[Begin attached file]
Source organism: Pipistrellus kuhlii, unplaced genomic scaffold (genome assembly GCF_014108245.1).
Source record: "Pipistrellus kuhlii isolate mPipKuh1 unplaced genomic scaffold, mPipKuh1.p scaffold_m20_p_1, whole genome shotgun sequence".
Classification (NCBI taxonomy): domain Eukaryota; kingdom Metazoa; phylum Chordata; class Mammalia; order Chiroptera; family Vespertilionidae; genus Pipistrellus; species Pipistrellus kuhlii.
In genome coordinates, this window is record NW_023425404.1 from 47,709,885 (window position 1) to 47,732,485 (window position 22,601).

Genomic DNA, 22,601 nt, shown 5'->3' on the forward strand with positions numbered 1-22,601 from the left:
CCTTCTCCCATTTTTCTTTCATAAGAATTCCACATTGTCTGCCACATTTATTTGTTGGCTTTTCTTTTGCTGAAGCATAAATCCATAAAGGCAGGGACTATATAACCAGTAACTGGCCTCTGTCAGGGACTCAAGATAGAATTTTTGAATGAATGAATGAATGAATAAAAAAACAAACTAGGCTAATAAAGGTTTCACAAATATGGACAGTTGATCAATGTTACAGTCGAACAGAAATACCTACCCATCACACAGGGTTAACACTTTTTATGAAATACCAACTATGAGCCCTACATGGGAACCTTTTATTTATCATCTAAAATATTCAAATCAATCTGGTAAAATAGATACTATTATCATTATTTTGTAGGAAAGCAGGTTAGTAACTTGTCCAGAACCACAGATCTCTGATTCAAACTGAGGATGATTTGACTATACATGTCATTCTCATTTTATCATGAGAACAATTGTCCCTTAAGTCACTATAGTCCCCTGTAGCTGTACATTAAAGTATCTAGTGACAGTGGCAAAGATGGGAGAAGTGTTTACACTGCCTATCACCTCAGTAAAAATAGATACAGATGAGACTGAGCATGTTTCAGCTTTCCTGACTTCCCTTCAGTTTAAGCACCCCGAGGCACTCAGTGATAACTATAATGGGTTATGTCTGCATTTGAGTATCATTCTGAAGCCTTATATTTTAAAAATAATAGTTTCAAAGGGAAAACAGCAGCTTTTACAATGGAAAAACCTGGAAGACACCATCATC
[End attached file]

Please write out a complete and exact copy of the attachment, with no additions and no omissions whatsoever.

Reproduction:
Source organism: Pipistrellus kuhlii, unplaced genomic scaffold (genome assembly GCF_014108245.1).
Source record: "Pipistrellus kuhlii isolate mPipKuh1 unplaced genomic scaffold, mPipKuh1.p scaffold_m20_p_1, whole genome shotgun sequence".
Classification (NCBI taxonomy): domain Eukaryota; kingdom Metazoa; phylum Chordata; class Mammalia; order Chiroptera; family Vespertilionidae; genus Pipistrellus; species Pipistrellus kuhlii.
In genome coordinates, this window is record NW_023425404.1 from 47,709,885 (window position 1) to 47,732,485 (window position 22,601).

Genomic DNA, 22,601 nt, shown 5'->3' on the forward strand with positions numbered 1-22,601 from the left:
CCTTCTCCCATTTTTCTTTCATAAGAATTCCACATTGTCTGCCACATTTATTTGTTGGCTTTTCTTTTGCTGAAGCATAAATCCATAAAGGCAGGGACTATATAACCAGTAACTGGCCTCTGTCAGGGACTCAAGATAGAATTTTTGAATGAATGAATGAATGAATAAAAAAACAAACTAGGCTAATAAAGGTTTCACAAATATGGACAGTTGATCAATGTTACAGTCGAACAGAAATACCTACCCATCACACAGGGTTAACACTTTTTATGAAATACCAACTATGAGCCCTACATGGGAACCTTTTATTTATCATCTAAAATATTCAAATCAATCTGGTAAAATAGATACTATTATCATTATTTTGTAGGAAAGCAGGTTAGTAACTTGTCCAGAACCACAGATCTCTGATTCAAACTGAGGATGATTTGACTATACATGTCATTCTCATTTTATCATGAGAACAATTGTCCCTTAAGTCACTATAGTCCCCTGTAGCTGTACATTAAAGTATCTAGTGACAGTGGCAAAGATGGGAGAAGTGTTTACACTGCCTATCACCTCAGTAAAAATAGATACAGATGAGACTGAGCATGTTTCAGCTTTCCTGACTTCCCTTCAGTTTAAGCACCCCGAGGCACTCAGTGATAACTATAATGGGTTATGTCTGCATTTGAGTATCATTCTGAAGCCTTATATTTTAAAAATAATAGTTTCAAAGGGAAAACAGCAGCTTTTACAATGGAAAAACCTGGAAGACACCATCATC